The total serum cholesterol at baseline was 59 ± 11 mg/dL with an LDL cholesterol level of 32 ± 8 mg/dL. After 8 weeks on the 1% cholesterol diet (just before triggering), the serum total cholesterol level had increased to 1885 ± 349 mg/dL (P < 0.001), and LDL cholesterol had increased to1421 ± 309 mg/dL (P < 0.001).

Rate of Plaque Rupture and Thrombus Formation

Just before euthanasia of the animals, 6 (67%) of the animals had visible evidence of a new aortic opacity on MRI (Figure 2; online Figure I, which can be accessed at http://atvb.aha-journals.org), which was not present in the MRI before triggering, with 2 rabbits having 2 thrombi each, for a total of 8 thrombi. All thrombi had developed in the infrarenal abdominal aorta. On histology, all 9 rabbits had evidence of atherosclerosis, as indicated by intimal thickening.

Figure 2
Coronal magnetic resonance reconstruction (A) and cross-sectional MRI (B through E) of the abdominal aorta of a rabbit that develops a new thrombus. MR images pre- (B and C) and post- (D and E) pharmacologic triggering. Images D and E show new thrombi. ...

Comparative Analysis of the Histomorphometric and MRI Features of Aortic Pretriggering and Posttriggering

Representative MRI and histopathology are shown in Figure 2 and online Figure I. Figure 2A and online Figure IA are coronal magnetic resonance reconstructions. Figure 2A shows 2 thrombi; online Figure IA shows 1 thrombus. Cross-sectional magnetic resonance images of the aorta before triggering are shown in Figure 2B and 2C; a thickened aorta with a circular lumen is seen. Similarly, in online Figure IB and IC, MR reconstructions of aortic cross sections from another rabbit before triggering are shown. In determining the thickness of the aortic wall from the histological samples, care was used to exclude the thrombus. The values of percent wall thickness by MRI are closely correlated (R = 0.77, P < 0.001) with the histological values. The abdominal aorta luminal stenosis was 35.7 ± 5.5% (mean ± SD), whereas the thoracic aorta luminal stenosis was 22.3 ± 2.3% (P < 0.001).

Figure 2D and 2E shows posttrigger magnetic resonance images of the aortic cross sections, with each showing a new crescent-shaped mass/thrombus not seen in the pretriggering MRI at the same level (Figure 2B and 2C). The corresponding histological sections, Figure 2F and 2G, respectively, confirm the thrombus within the lumen of the aorta at these levels. A new posttrigger thrombus is also seen in online Figure ID and IE and is confirmed by histological analyses of the corresponding sections (online Figure IF and IG). MRI was able to determine the presence or absence of a thrombus in all animals.

The percent luminal stenosis as a result of the thrombus was determined by comparing posttrigger MRIs with their respective pretrigger MRI. The percent luminal stenosis and MRI had a strong correlation (R = 0.82, P<0.001). The thrombus location, defined as the most distal point of the thrombus from the right renal artery, showed excellent correlation (R = 0.98, P<0.001) between histology and MRI (Figure 3). Similarly, there was a very good correlation (R = 0.86, P = 0.001) between thrombus length by MRI and histology (Figure 4).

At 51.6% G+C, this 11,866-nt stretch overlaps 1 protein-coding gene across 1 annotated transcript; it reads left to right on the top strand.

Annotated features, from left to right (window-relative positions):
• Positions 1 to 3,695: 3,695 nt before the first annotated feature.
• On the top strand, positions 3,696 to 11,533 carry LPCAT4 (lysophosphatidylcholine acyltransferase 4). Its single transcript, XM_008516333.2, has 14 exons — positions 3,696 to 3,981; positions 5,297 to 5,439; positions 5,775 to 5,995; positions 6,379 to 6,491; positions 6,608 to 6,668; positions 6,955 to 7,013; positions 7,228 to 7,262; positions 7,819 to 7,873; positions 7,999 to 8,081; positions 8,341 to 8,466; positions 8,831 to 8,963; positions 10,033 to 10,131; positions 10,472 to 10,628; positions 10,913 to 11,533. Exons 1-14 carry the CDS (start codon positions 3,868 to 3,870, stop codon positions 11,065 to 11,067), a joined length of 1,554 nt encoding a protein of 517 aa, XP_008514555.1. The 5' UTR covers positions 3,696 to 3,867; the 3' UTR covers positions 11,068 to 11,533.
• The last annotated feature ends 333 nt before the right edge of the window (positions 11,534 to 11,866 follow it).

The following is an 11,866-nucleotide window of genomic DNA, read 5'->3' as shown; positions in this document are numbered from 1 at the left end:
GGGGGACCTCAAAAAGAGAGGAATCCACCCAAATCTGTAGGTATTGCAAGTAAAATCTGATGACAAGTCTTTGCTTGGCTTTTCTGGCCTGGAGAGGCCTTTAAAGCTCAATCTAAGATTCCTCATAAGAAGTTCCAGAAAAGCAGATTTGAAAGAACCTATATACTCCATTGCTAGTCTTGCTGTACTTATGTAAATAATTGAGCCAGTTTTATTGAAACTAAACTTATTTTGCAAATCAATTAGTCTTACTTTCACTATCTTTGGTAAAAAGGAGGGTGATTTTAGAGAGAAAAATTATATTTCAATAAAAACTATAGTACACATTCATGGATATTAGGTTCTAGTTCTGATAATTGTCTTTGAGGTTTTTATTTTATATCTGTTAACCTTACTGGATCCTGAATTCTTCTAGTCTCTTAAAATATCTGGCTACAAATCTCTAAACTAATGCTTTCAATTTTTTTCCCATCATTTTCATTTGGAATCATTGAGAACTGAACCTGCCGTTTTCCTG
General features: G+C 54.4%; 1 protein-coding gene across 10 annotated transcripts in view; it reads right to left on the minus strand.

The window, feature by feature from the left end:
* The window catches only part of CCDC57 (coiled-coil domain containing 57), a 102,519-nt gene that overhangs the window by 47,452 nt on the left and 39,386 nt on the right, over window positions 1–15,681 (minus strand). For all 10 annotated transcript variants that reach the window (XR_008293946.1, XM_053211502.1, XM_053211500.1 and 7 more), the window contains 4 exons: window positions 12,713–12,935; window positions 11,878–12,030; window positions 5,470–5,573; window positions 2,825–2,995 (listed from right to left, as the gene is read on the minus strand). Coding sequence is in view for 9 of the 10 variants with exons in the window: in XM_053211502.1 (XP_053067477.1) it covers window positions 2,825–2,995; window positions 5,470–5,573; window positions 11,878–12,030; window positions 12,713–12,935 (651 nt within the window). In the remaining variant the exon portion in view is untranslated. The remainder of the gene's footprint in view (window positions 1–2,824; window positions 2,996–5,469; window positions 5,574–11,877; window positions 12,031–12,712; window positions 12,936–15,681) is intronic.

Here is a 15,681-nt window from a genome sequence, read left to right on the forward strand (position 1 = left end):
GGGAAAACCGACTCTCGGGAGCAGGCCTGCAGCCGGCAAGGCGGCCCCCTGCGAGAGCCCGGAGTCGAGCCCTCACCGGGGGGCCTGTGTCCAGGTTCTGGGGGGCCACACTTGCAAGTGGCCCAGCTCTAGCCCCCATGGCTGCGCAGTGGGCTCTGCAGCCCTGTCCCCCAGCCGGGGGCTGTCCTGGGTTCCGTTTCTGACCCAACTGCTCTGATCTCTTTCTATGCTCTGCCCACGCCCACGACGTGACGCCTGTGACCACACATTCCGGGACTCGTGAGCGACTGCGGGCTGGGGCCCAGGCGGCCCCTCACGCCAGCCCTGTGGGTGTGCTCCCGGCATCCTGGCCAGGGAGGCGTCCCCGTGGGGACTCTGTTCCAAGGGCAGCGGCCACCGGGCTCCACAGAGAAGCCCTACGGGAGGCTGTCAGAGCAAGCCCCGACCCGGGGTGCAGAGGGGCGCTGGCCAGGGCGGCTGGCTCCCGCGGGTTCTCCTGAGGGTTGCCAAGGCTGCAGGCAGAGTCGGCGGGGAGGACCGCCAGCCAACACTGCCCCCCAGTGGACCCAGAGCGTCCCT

Figure 3
Linear regression analysis comparing the location of the most distal portion of the thrombus from the right renal artery, as determined by MRI and histopathology.
Figure 4
Linear regression analysis comparing thrombus length, as determined by MRI and histopathology.

The correlation of the MRI to the histological samples would have been even greater regarding the percent luminal stenosis after triggering (R = 0.93) and percent aortic wall thickness (R = 0.81) if the frozen samples had not been included in the regression analysis. Eliminating the frozen samples did not affect thrombus location (R = 0.98) but did adversely affect the comparative analysis of the thrombus length (R = 0.72).

Retrospective assessment of plaque ruptured areas on the pretrigger MRI failed to identify any unique attributes relative to areas of the aorta that did not rupture in terms of wall thickness or morphology.

Discussion

In the present study, which used an atherosclerotic rabbit model of plaque rupture, in vivo MRI was shown to accurately identify new thrombi in rabbits that had undergone pharmacological triggering. There was also excellent correlation between MRI and histology regarding thrombus length and location as well as aortic wall thickness and aortic luminal stenosis. The changes seen between pretrigger and posttrigger MRI confirm that in this model, the development of a thrombus occurs after triggering with Russell’s viper venom and histamine.

Recently, there has been considerable interest in the use of MRI for the noninvasive assessment of atherosclerosis because it can evaluate the plaque directly and can potentially determine whether a plaque is vulnerable to disruption. Toussaint et al1618 and others915,19 have performed in vivo MRI studies to characterize atherosclerosis in human plaques and animal models. Fayad et al14 and Skinner et al19 detected thrombi by using MRI in an animal model but did not show prethrombus images for comparison. Having such prethrombus (or pretriggering) images makes the distinction between thrombi and plaques easier and more reliable. Our results confirm the findings of McConnell et al,9 Fayad et al,14 and others as to the sensitivity of MRI in the evaluation of aortic wall thickness. Recently, Moody et al,22 who used T1-weighted imaging, detected acute thrombi in the human carotid arteries in those patients having an acute stroke with possible intraplaque hemorrhage, consistent with plaque disruption.